https://www.chameleonforums.com/def...eally-need-know-80869/index8.html#post1023370

This is dead on for what i recommend for most cages. You just need to adjust bulb size for the height of the cage.

If you look, his numbers are:
40 uw at 15cm
7 uw at 70cm

That is perfect for a 100cm cage.

Back to OP. You dont want your kevin to change. You want it to be 6500k-5000k, its not going to change the farther you get from the bulb.

So lets shop for bulbs. you want AT LEAST 40uw 15 cm from the bulb.

I would go with a 6% T5HO since you have a short cage.
FD339T5 39W 34″/850mm T5-16mm 2000lm

So you would want a 34"/850mm bulb that will put out 2000 lumens + another 5000-6500k 34"/8500mm bulb that puts out no uv, but still 2000lumens.

That would give you plenty of light, enough uv at the top to simulate partial sun, and a good dead zone at the bottom of the cage to simulate full shade.
 

Venutus1

Avid Member
This is a great discussion!

Because, along with UV....

there are other factors that are important too.

Like overall quality of the light and the intensity.

So the animal can choose what it feels like it needs, just as it would do in Nature.

It is so awesome that the awareness of these things is now becoming part of the collective consciousness.

Cheers!
Todd
lightyourreptiles.com
 

arsnake

New Member
temporarily omit the type of lamp and their functionality and set-up (choice of the lamp).

I would like to know if the parameters (properties of light) I described reflect the values ​​found in natural ...

the question are:

1) the intensity of 25000/30000lm is the correct value for all chameleons (pigmey excluded because of primary forest habitat?
if the value changes, how does it change?
the design is correctly what should be the spread of lumen into the case from top to bottom?

2) 5000/6500 k (value that adjusts the hue of the light) is correct for all chameleons? this value must be the same in every part of the cage?

3) uvb light it's better 12% or 6%? in italy the big parts of breedeer say 6% because 12% create a eyes problems ... what's do you say about?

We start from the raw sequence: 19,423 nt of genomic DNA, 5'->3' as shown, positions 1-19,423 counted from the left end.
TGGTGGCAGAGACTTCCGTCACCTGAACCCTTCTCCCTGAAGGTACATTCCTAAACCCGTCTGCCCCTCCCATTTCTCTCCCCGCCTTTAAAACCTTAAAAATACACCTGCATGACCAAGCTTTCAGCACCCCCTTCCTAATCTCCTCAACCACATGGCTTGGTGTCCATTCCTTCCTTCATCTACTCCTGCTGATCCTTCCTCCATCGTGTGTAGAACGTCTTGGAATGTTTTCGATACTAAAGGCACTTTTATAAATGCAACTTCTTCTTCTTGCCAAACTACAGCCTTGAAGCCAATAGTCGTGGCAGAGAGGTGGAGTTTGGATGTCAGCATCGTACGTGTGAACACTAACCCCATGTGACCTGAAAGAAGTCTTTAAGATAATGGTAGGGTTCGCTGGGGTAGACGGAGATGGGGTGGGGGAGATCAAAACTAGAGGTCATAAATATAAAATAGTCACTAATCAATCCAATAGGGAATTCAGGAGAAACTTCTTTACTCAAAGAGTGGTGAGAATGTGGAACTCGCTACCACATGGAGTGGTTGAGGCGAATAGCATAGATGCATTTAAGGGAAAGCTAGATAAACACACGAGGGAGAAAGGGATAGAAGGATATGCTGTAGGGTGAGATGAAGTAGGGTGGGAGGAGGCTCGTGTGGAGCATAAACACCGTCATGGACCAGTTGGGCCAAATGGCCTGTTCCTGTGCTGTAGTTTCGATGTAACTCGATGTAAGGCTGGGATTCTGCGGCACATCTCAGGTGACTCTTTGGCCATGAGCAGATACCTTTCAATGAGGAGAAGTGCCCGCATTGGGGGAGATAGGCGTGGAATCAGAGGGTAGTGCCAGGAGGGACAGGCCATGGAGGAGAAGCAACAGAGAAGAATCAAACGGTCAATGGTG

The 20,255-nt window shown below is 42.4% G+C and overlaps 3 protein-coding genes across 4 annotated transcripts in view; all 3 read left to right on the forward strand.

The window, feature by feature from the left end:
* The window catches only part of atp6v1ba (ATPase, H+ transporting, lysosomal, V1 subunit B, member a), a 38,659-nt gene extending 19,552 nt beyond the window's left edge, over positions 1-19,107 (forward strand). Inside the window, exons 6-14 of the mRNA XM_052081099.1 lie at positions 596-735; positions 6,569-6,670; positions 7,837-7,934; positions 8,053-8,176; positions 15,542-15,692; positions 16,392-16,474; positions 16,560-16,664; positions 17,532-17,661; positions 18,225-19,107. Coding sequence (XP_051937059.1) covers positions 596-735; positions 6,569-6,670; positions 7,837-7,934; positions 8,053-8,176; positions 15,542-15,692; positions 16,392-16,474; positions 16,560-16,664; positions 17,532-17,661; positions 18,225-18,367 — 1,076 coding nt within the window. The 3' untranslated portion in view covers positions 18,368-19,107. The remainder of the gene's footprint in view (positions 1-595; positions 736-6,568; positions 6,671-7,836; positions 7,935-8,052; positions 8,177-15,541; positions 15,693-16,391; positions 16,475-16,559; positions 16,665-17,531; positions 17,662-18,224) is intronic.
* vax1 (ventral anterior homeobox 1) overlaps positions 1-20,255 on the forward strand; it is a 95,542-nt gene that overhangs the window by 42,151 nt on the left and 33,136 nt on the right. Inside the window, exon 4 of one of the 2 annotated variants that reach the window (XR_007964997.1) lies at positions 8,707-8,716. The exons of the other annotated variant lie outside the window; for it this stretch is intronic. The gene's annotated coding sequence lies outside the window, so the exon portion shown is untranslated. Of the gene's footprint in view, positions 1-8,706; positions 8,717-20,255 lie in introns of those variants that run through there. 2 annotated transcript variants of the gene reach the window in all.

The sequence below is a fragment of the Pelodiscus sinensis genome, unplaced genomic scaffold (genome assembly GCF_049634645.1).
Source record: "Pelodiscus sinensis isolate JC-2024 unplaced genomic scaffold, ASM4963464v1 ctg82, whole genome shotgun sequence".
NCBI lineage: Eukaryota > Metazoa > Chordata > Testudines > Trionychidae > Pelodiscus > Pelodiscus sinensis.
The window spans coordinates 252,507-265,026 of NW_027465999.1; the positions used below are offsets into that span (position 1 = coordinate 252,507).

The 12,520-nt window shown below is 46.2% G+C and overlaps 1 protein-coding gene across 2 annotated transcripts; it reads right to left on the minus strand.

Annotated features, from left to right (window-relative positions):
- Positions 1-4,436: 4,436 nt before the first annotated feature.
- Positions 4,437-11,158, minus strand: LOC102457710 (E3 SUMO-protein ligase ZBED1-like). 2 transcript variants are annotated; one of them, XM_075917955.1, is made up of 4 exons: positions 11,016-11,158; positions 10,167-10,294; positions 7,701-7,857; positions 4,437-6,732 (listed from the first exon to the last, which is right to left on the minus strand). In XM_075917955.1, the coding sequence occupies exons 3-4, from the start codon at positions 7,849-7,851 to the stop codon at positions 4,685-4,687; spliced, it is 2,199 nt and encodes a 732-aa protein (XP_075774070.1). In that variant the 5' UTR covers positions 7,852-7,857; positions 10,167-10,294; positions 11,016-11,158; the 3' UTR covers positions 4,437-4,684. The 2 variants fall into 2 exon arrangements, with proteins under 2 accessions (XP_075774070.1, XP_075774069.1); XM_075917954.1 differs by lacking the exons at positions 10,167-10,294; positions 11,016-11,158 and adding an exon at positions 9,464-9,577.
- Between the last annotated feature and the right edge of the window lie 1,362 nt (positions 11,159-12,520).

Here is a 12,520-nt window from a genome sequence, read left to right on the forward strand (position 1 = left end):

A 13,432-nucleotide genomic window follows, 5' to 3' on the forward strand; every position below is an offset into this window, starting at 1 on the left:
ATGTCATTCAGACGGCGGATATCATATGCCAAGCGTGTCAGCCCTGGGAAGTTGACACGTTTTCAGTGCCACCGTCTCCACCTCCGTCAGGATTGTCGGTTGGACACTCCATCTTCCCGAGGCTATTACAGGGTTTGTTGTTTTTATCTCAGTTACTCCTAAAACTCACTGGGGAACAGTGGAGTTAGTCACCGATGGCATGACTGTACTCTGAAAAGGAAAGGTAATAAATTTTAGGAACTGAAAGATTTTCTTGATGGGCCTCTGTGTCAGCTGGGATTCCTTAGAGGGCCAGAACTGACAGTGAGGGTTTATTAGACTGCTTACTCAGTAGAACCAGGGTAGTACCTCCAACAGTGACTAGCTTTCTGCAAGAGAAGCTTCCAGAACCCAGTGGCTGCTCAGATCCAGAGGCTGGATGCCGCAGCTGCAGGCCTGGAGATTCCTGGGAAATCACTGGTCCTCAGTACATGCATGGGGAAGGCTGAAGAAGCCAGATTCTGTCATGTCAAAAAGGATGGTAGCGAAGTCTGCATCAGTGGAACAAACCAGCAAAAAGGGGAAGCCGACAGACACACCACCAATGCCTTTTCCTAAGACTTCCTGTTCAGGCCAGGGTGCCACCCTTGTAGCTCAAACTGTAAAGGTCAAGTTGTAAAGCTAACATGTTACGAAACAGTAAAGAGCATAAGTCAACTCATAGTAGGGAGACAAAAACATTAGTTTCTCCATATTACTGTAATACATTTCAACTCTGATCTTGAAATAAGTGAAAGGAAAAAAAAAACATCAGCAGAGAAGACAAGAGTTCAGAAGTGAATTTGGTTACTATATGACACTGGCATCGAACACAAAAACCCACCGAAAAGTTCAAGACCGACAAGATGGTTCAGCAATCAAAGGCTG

depends on the size of the cage, this value?
UVB light as the light intensity must go falling to the bottom of the case right?

4) the correct value of A rays is 30%?

5) the design is properly the various factors to be taken into account?, Or are there other things to keep in mind?

a personal opinion is that, altitude and latitude change these values​​, but in a minimum because of the small floppy distribution of our begnamini (africa and so) so that minimize the oscillazzioni values ​​in question, making it possible to maintain an average basis for all chameleons, which is excellent! then the values ​​in my opinion (except for pigmey) should not vary with the species, but with the change of weather! ... in this way each species assume different values ​​based on habitat requirements and, always starting from the values ​​obtained constant, constant due to the small differences between altitude and latitude of any two species in question.
 

arsnake

New Member


Uploaded with ImageShack.us

before i said that latitude and altitude aren't fondamental for set up but after draw this table we can see that instead of the chameleon habits make a difference of 3 different light set up...
and this set up must regulate with clima data of the moment...


i attempt a answer for my questions question
and i would like your comment about this paint suddivision
 

bradley

New Member
I don't know much about all lighting aspects, just enough to get me by when choosing my uv sources.

One thing I will say just because a bulb puts out more uv it will not cause eye problems. Problems will be caused when the ratio of light is wrong.

I use 12% HO T5 bulbs on panthers and veileds. People often say this will be too much
- no bulb is close to he sun yet
- many people us bulbs above screen
- you can clearly see my animals regulate uv exposure themselves
- my animals have been brighter and more active since I have used the bulbs.

Obviously with breeders if something works you are going to not want to change it but there is nothing wrong in giving these high uv sources to chameleons in a well planted cage.

People so not think twice when buying Arcadia T5 6% bulbs for chameleons but the minute you say use a 10.0 T8 they are afraid it will cause many problems. In reality the 6% T5 gives out more uv than the 10.0 T8 so if the T8 is too strong then the T5 will me much too strong.
 

nightanole

Chameleon Enthusiast


Uploaded with ImageShack.us

before i said that latitude and altitude aren't fondamental for set up but after draw this table we can see that instead of the chameleon habits make a difference of 3 different light set up...
and this set up must regulate with clima data of the moment...


i attempt a answer for my questions question
and i would like your comment about this paint suddivision

Panel 1. Its not 12%, 6% etc. It should be the the min uvb the cham needs, and a 1/3 cage dead zone with no uvb. So red square should be 50-150 uwatts of uvb, green should be 30-10 uwatts of uvb, and blue/black should have almost no uvb (full shade in the wild).

Panel 2 is correct but should be made to match your plants, not the cham. The cham will be fine as long as panel 1 is correct.

panel 3 is correct.